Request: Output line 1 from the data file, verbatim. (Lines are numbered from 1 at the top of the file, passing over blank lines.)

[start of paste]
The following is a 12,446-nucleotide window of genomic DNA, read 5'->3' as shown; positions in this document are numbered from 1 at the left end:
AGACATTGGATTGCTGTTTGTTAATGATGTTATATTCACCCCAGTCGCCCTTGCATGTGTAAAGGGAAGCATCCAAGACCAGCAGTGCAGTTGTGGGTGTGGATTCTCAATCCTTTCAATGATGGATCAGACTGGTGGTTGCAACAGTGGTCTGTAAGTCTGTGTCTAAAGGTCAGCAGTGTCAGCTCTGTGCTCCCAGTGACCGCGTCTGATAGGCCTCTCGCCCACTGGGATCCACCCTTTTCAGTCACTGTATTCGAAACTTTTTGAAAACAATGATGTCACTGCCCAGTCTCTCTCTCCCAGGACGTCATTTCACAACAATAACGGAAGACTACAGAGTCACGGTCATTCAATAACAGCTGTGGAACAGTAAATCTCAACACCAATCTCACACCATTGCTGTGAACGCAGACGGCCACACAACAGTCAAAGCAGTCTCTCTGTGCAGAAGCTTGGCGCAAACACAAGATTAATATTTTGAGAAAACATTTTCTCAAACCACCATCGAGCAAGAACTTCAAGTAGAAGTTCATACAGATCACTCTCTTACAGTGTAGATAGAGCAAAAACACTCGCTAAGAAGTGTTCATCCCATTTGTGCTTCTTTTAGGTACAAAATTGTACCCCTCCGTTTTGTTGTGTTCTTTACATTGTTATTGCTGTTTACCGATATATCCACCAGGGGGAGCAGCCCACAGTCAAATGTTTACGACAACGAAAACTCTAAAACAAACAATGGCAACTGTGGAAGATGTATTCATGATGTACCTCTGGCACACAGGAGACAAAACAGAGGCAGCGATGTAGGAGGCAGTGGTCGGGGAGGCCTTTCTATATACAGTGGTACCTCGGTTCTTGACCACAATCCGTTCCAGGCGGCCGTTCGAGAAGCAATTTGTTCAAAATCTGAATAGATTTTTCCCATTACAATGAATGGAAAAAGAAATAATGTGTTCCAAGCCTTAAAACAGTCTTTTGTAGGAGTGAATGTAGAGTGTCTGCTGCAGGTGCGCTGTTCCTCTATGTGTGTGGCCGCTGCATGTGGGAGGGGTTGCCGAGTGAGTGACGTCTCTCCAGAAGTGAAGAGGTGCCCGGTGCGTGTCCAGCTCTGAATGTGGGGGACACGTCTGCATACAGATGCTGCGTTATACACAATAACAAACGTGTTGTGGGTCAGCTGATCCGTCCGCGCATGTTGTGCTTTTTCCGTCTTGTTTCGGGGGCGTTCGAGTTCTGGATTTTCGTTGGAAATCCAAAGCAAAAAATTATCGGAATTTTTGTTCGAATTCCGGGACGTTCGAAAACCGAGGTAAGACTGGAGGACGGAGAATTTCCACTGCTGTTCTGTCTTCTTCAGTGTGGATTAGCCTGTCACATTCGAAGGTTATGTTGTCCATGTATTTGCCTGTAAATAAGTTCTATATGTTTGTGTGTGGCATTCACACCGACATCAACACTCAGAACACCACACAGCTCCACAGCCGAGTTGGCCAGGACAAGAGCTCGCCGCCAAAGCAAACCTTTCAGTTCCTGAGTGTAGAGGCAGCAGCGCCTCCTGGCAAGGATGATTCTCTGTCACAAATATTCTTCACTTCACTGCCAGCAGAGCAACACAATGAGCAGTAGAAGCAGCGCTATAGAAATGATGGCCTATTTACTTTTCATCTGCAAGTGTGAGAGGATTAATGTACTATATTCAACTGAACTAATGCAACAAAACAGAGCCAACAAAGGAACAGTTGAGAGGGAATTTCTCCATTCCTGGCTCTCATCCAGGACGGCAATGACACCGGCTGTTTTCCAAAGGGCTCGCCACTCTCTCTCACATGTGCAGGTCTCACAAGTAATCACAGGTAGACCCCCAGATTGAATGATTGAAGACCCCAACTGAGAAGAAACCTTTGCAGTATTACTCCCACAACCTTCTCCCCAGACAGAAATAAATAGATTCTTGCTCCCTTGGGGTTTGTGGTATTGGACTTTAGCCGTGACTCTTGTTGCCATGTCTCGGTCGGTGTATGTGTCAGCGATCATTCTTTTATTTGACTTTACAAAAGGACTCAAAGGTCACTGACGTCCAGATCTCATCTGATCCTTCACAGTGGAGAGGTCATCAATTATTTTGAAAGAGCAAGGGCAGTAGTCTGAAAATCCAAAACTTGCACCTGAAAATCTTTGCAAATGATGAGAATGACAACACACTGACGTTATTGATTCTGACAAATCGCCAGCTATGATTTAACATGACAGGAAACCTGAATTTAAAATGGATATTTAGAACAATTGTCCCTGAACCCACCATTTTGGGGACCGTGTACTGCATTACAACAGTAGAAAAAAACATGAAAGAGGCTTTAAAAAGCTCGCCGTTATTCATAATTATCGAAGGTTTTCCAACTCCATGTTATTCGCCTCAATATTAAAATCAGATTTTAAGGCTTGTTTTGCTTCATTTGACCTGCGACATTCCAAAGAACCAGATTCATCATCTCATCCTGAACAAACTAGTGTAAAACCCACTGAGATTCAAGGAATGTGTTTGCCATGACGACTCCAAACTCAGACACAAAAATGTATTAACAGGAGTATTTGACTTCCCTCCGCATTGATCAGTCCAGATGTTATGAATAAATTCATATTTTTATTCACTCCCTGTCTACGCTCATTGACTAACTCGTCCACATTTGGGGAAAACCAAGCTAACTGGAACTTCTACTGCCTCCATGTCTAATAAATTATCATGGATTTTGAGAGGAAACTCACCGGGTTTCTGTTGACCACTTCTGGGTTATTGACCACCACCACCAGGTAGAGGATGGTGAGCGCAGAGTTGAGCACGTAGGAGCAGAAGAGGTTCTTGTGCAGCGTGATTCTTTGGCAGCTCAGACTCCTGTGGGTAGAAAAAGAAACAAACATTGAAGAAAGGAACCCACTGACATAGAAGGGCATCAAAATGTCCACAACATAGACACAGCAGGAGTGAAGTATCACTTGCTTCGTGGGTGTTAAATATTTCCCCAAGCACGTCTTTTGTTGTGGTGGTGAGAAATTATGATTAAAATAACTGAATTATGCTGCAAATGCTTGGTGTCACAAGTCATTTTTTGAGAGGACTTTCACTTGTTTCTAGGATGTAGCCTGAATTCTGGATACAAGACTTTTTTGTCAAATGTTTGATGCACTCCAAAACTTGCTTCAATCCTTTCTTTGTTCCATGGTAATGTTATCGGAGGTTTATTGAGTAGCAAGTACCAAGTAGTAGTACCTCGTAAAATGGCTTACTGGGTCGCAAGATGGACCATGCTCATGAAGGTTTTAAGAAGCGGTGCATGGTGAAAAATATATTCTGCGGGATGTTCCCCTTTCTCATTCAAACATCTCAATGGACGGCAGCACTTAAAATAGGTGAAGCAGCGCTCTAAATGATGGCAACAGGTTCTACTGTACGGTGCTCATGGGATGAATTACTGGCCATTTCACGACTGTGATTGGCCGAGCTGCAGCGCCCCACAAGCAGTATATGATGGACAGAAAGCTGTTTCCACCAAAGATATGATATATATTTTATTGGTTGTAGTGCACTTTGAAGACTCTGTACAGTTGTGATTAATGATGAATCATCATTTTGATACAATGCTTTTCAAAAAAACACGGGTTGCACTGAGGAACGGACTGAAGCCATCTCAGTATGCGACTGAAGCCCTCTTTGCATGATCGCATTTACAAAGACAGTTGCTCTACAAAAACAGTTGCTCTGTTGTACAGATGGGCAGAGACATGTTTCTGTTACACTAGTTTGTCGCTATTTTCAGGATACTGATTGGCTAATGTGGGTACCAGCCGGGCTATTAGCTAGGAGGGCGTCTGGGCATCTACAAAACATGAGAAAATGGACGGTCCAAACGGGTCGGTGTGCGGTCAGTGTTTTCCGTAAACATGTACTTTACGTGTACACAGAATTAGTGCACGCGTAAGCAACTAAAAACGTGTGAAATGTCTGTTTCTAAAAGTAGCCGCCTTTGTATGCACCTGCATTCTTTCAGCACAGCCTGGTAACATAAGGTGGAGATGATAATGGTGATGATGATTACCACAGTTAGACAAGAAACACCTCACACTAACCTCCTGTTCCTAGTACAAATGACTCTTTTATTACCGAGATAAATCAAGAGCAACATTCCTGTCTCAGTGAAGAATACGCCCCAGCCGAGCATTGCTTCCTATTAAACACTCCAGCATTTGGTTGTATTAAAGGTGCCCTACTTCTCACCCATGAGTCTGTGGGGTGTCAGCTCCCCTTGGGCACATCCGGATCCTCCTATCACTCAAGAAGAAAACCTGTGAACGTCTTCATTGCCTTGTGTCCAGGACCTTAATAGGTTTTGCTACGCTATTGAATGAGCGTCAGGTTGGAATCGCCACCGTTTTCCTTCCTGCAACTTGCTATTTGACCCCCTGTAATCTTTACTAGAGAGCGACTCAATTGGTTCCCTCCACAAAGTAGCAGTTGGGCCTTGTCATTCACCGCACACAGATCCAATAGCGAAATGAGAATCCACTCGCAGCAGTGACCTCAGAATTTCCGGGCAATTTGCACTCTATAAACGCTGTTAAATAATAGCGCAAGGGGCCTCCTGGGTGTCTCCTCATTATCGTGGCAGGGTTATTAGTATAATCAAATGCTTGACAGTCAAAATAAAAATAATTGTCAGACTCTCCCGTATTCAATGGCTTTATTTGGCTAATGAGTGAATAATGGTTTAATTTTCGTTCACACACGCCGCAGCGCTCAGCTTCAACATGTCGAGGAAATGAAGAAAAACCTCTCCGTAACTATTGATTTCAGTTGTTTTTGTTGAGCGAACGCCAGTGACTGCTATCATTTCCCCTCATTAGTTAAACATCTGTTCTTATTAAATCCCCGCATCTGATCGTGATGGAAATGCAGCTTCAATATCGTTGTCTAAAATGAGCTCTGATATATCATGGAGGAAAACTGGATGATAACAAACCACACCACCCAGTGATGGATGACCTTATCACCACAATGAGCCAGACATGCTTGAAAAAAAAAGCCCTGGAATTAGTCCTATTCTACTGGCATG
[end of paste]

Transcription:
The following is a 12,446-nucleotide window of genomic DNA, read 5'->3' as shown; positions in this document are numbered from 1 at the left end: